Getting Coaching on Telling our Stories

Getting coaching on telling our stories

They were advertised as Learning Coach trips and both tours attracted a good number of people. The first was Herefordshire based and took in Berrington Hall, the National Trust place between Hereford and Leominster,  met by the NT Visitor Experience  Manager nationally, Tony Berry; a lunch visit to Yarpole Church; a pop in to Croft Church on the Croft Castle site, also National Trust; we finished at Stretford Church, which is the care of the Church Conservation Trust. So what did we learn?

Tony Berry was an inspiration, explaining how the National Trust had turned round the way they presented their buildings through the use of ‘story’.

·         people who lived there, or perhaps

·         one particular person

·         one special object

·         one particular room

·         an aspect of the garden

·         a particular shrub, species or water feature

The general does not work and we need to bring things to life.

Yarpole told us their story of rebuild and reuse.

Croft told us nothing at all.

Stretton must have heard Tony Berry speak previously!

The second trip was Shropshire based starting from Church Stretton and travelling via Apedale towards  the Ironbridge Gorge to hear from the Managing Director of the 10 Museums, Anna Brennen. In an entertaining talk she told us how the museums have to pay for themselves if they are to survive, just like our churches must. They are super pro-active at selling themselves. The longer  she went on spelling out their diverse ways of reaching people, the more passive our church approach of ‘our old building is very interesting’ appeared. It was a chatty lunch at the Wroxeter Hotel as we tried to absorb all we had learnt. Wroxeter church is a CCT church with Saxon origins and pillaged bits of Roman town, which still needs better ways to sell itself.  On to Atcham Church,  across the road from Attingham Park, a National Trust property with thousands of visitors. We were greeted by tea and cakes and a run down on what they were doing to attract visitors; signs in the churchyard with invitations to sit and contemplate the river Severn; a new book just published about the war graves with information about the men who occupy them; information about the church available even when empty.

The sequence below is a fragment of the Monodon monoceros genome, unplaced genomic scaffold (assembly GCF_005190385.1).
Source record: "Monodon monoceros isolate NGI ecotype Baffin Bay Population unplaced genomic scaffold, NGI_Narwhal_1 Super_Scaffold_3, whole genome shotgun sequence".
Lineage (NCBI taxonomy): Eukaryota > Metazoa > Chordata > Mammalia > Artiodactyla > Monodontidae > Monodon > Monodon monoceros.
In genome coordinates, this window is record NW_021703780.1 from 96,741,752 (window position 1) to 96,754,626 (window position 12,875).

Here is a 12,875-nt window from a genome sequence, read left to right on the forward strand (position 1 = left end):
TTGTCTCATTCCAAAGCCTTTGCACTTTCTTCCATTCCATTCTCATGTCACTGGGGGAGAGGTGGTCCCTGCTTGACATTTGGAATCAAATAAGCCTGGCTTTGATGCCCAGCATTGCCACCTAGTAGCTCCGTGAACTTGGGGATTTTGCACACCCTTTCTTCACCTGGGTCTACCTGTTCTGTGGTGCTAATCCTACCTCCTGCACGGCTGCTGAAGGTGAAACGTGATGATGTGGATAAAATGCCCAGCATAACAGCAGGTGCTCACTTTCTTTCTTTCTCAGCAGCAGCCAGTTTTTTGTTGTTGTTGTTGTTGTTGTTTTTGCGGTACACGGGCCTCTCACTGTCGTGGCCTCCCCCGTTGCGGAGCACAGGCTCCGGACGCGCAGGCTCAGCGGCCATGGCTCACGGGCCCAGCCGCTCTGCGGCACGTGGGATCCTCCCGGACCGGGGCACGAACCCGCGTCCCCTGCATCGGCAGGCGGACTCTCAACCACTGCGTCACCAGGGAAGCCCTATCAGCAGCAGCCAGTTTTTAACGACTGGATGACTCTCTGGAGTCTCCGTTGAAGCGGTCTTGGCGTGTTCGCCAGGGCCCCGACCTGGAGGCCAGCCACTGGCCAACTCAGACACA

Both days were good days out and the feedback was positive. So what can the Shropshire and Herefordshire Churches Tourism Groups do? Can they rise to the challenge? And if your church has not got as far as joining one of these groups then can you join up and help us tell our stories in a proactive way? Happy visitors are generous ones.

 


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